South African Markets Rattled as Zuma Fires Finance MinisterBy and
Default premium climbs above junk-rated Russia to 2009-high
Biggest drop in banks in 14 years as bonds plunge most ever
South African markets were thrown into turmoil after President Jacob Zuma fired the finance minister, strengthening his grip on power amid differences over government spending.
The rand weakened for a sixth day in the longest streak of losses since November 2013 and bond prices dropped the most on record, pushing yields to their highest levels since July 2008. The country’s bank stocks tumbled the most in more than 14 years, dragging the market into a so-called correction, following the dismissal late on Wednesday of Finance Minister Nhlanhla Nene. The cost of insuring South African debt against default rose to the highest in more than 6 1/2 years.
The demise of Nene, who was pushing the government to contain spending, comes as South Africa’s $350 billion economy faces a credit downgrade to junk, the slowest expansion since the 2009 recession and rising debt levels. To add to the uncertainty, Zuma chose as his replacement David van Rooyen, a little-known lawmaker who investors say is unlikely to oppose the president’s plans to move forward with proposals to build a nuclear-power industry, bailout the state-owned airline and push other spending before local-government elections next year.
“We see the risk of consistent portfolio outflows as well as an increased risk of more rating downgrades,” Barclays Africa Group Ltd. analysts including Peter Worthington, Miyelani Maluleke and Mike Keenan, wrote in an e-mailed note. “Markets are interpreting the cabinet reshuffle as a blow to the institutional credibility of the National Treasury.”
The currency weakened as much as 3.3 percent on Thursday and traded at 15.4447 per dollar 9:36 p.m. in Johannesburg, the biggest drop among 31 major and emerging-market currencies tracked by Bloomberg. Yields on rand-denominated debt due December 2026 jumped 105 basis points to 9.87 percent, the highest on a closing basis since July 2008.
On the stock exchange, almost three shares fell for every one that gained on the benchmark equity gauge, with banks, insurers, retailers and property companies weighing the most on the FTSE/JSE Africa All Share Index. The gauge is down more than 10 percent since its previous peak on Nov. 4 peak, known as a correction.
The FTSE/JSE Africa Banks Index dropped 14 percent, the most since October 2001. FirstRand Ltd. declined 15 percent, its biggest one-day decline on record, Barclays Group Africa fell by about the same margin and Standard Bank Group Ltd. plunged about 14 percent. Gold stocks, which incur costs in rand and sell their product in dollars, rallied, with Harmony Gold Mining Co. rising 20 percent, the most since August 2013, and AngloGold Ashanti Ltd. up 12 percent
“Banking stocks are being hit hard because of the massively weaker currency,” Bruce Main, a money manager at Ivy Asset Management in Johannesburg, said by phone. “It increases the risk of bad debts rising. The president has done damage to investor confidence. If the rand continues to be pounded by outrageous policy decisions it will lead to lower business confidence, less employment and stagflation.”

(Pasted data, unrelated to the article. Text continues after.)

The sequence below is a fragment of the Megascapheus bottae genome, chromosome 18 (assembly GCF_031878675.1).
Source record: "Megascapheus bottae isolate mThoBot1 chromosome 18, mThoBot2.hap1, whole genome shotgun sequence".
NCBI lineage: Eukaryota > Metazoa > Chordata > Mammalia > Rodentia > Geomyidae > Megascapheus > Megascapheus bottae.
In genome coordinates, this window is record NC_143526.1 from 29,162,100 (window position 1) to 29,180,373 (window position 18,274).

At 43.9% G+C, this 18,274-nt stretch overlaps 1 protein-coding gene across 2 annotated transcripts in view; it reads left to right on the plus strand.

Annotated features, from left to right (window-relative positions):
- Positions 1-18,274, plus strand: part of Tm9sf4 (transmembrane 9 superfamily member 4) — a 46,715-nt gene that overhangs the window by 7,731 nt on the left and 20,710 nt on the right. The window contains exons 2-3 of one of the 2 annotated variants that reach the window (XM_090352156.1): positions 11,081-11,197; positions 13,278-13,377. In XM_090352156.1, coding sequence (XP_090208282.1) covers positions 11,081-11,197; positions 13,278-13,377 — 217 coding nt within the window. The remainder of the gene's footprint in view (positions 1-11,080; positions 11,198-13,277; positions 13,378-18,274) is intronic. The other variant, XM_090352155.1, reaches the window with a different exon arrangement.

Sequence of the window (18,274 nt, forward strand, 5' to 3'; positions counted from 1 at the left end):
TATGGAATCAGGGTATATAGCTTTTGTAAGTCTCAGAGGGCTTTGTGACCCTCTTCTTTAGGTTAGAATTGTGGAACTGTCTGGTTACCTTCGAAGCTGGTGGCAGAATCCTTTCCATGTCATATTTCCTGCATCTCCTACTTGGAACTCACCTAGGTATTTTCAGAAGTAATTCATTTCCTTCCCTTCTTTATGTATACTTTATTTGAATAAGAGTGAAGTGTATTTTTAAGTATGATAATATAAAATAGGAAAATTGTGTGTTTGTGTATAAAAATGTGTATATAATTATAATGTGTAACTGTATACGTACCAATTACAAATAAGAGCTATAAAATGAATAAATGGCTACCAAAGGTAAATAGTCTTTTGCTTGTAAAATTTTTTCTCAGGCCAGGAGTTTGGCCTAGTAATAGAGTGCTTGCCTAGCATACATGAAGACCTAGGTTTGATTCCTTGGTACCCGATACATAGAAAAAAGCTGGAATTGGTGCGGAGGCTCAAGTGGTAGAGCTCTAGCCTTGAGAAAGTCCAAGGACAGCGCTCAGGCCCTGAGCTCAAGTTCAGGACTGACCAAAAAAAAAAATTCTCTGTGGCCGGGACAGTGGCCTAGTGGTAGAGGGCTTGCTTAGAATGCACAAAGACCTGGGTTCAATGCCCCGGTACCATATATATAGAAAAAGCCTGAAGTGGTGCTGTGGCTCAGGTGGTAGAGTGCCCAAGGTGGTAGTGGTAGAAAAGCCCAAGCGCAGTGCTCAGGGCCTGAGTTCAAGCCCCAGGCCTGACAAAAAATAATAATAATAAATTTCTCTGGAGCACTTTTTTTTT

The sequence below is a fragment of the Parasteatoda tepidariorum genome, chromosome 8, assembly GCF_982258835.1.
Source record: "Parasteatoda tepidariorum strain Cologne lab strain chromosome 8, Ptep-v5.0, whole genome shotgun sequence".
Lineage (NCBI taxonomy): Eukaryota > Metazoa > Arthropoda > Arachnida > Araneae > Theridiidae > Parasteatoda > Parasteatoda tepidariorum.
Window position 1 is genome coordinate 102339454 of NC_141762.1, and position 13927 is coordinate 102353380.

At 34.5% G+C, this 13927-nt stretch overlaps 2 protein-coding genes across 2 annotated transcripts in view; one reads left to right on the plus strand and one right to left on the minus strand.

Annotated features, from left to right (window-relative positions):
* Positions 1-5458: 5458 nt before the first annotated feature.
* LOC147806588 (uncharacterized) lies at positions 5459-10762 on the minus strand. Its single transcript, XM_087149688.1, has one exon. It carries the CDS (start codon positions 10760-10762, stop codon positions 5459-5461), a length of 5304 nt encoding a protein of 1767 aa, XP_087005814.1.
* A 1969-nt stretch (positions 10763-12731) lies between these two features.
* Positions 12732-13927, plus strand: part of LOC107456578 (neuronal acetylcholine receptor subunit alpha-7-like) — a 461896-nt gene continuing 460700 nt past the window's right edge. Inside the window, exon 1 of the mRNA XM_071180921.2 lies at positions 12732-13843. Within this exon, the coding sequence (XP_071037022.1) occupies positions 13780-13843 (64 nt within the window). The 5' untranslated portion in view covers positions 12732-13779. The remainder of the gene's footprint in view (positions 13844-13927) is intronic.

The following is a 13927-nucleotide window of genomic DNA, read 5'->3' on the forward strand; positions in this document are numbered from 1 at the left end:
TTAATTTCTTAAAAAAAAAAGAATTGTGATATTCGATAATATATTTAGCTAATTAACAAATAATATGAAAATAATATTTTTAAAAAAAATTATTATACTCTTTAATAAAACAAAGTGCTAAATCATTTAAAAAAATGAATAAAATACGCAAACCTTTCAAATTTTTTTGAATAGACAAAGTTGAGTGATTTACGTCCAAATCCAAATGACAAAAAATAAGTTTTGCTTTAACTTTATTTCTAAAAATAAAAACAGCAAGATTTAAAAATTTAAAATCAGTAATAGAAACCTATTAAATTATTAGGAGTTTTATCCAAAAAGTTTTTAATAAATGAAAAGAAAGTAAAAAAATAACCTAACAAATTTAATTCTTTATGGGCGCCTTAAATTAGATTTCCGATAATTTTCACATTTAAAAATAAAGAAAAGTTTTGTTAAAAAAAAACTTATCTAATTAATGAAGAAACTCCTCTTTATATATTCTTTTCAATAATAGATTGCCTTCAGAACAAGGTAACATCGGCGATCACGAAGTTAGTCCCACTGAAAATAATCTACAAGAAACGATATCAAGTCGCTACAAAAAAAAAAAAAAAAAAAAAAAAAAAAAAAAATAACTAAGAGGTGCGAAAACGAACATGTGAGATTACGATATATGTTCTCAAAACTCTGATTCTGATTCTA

Five-year credit-default swaps on South African debt rose to the highest premium over similar contracts for junk-rated Russia -- which is tackling a recession, involvement in two conflicts and international sanctions -- since February 2014. The contracts, which investors use to insure against non-payment for the period, climbed 44 basis points to 333, the highest level since April 2009.
“Zuma’s timing could not have been worse,” Peter Kinsella, the London-based head of emerging-market and economic and foreign-exchange research at Commerzbank AG, said in a note. “Zuma gave the rating agencies the perfect justification for further downgrades and the loss of investment grade status.”
Nene was removed from his position after 19 months and ahead of his “deployment to another strategic position,” Zuma said in an e-mailed statement on Wednesday, without providing more detail. Van Rooyen has served as a parliamentary member on committees for finance and economic transformation.
On Dec. 4, Fitch Ratings Ltd. cut the country’s credit rating to BBB-, one level above non-investment grade, while Standard and Poor’s lowered the outlook on its equivalent rating to negative, bringing the nation a step closer to junk status.
“This is a big negative, especially because Nene was seen as someone who was moving in the right direction,” Ilke van Zyl, an economist at FirstRand’s Johannesburg-based investment banking unit, said by phone. “Because we don’t know the new man and we all have to get to know him now, and we are already at a very sensitive point in the projections of our fiscal position, we think this is a negative.”
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